Diethyl Ether Explosion Injures Researchers of National Quemoy University in Taiwan

Two researches were working at the laboratory when the apparatus they were using exploded, sending glass fragments into their face and upper body. The researchers conducted solvent extraction by the Soxhlet Extractor apparatus for fat determination.  As one researcher did not wear the safety glasses, the explosion was also sending glass fragments towards his eyes and caused eye injuries. Lab personnel helped them and called for emergency. They were taken to the hospital by the ambulance and received treatment for their injuries.


What they are doing? Curde fat determination – Soxhlet Extraction

Crude fat content is determined by extracting fat from the sample using solvent (e.g. diethyl ether), then determining the weight of the fat recovered. It is a lengthy process as the solvent extraction step requiring up to a day. The sample is contained in a porous thimble that allows the solvent to completely cover the sample. The thimble is contained in an extraction apparatus that enables the solvent to be recycled over and over again. This extends the contact time to dissolve all of the fat contained in the sample.


What was the cause of the explosion?

The cause of the accident is still investigated by relevant authorities in Taiwan. However most likely, the explosion was caused by peroxide contaminants in the solvents that had concentrated to the level that being unstable during the extraction process. Diethyl ether was used in the extraction and it forms peroxides over time. The extraction process concentrated the peroxides in the bottom of the round bottom flask and along the glass vessel of the apparatus. Then any movement of the apparatus could cause the dry and shock sensitive peroxides crystal to explode.

Diethyl ether is highly volatile and has a low flash point and a low explosive limit by volume in air. Therefore another cause of the accident may be the flammable vapors escape from the extraction apparatus. If the extraction apparatus is not placed in a properly function chemical fume hood and there are open flames or sparks present in the laboratory, a fire or ever an explosion may be happened.


How can the accident be prevented?

The laboratory users should become familiar with peroxide forming chemicals by reading its material safety data sheet and preparing a safe operating procedure. And following steps should be taken to minimize the risk from using peroxide forming chemicals.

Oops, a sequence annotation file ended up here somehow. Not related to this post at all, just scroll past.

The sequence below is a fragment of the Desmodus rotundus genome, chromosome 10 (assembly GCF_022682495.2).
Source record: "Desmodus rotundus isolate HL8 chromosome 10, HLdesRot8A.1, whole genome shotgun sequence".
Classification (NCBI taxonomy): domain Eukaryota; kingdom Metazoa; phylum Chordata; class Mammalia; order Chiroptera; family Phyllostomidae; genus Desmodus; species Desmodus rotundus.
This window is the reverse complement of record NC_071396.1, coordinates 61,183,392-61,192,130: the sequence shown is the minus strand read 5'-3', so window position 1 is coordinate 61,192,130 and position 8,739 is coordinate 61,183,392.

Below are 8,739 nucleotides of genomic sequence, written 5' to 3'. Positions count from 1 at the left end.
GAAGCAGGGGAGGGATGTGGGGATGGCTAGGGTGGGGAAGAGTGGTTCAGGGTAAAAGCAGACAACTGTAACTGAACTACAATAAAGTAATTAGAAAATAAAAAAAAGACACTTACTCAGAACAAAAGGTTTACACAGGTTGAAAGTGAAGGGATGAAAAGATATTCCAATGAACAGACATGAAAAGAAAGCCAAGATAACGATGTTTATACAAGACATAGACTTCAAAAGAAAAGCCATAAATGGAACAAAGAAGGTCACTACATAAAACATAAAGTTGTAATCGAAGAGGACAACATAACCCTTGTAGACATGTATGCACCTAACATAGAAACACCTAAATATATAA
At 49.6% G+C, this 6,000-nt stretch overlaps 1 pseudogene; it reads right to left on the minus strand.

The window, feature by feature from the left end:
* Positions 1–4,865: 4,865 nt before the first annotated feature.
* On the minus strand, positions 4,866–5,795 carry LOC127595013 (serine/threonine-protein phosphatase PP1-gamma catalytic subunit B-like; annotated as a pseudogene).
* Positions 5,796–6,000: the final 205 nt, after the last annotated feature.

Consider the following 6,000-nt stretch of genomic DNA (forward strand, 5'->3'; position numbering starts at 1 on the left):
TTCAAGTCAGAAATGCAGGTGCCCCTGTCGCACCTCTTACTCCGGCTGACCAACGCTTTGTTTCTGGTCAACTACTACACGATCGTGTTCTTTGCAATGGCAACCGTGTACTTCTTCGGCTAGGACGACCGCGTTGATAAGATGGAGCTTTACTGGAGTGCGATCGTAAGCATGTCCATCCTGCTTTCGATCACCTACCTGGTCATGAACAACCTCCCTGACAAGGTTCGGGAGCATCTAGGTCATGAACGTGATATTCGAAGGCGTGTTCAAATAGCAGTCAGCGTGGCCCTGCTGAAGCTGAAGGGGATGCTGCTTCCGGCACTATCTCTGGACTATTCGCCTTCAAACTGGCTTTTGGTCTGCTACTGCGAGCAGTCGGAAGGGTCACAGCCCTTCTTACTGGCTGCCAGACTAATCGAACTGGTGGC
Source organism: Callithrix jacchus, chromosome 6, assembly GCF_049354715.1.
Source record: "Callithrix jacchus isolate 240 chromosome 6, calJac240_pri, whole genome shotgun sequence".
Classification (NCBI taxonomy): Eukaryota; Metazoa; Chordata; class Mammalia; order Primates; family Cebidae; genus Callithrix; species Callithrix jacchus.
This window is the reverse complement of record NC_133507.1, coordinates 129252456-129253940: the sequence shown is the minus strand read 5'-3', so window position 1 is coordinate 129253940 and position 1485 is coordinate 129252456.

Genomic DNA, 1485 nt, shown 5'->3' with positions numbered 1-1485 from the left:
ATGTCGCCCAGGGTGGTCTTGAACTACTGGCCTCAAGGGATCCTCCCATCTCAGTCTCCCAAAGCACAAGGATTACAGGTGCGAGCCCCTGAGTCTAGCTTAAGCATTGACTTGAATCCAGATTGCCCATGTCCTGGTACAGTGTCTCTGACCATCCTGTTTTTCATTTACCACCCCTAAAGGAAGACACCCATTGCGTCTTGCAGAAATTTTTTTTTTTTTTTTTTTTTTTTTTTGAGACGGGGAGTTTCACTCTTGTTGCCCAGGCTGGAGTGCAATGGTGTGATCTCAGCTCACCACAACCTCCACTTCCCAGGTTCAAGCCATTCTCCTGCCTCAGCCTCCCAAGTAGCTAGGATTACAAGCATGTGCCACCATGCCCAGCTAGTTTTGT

1. Purchase small quantities and try to completely use materials so that remaining peroxide forming solvent is not left in the container. Large container stored long period increases the chance of forming peroxides. Also the lab users should purchase solvent with stabilizer added to reduce the rate of peroxide formation.
  2. Peroxide forming chemicals should be stored away from air and light. It should be stored in the original container which usually is dark colored or metal cans, with a tight fitting cap.
  3. Always date containers of peroxide forming chemicals with the date received and date opened, as peroxides are formed by an auto-oxidation process, their concentration builds up with time. After a container is opened, peroxide test should be done periodically, it should be also labeled with the test date and re-test date. Do not use old containers of peroxide forming chemicals or containers undated without testing.
  4. If you notice a viscous liquid or crystalline solids in the peroxide forming chemicals, stop using it immediately and get assistance from HSEO. It is possible these crystals may be shock, friction or impact sensitive and could explode.
  5. Always wear proper personal protective equipment in the laboratory. Lab users should wear safety glasses which protect their eyes from the exploded glass fragments and chemicals.
  6. For any experiment setup using highly flammable solvent, it should be conducted in the well-ventilated chemical fume hood to prevent flammable vapor accumulate. Also the fume hood sash also protects the lab user from potentially explosive chemicals.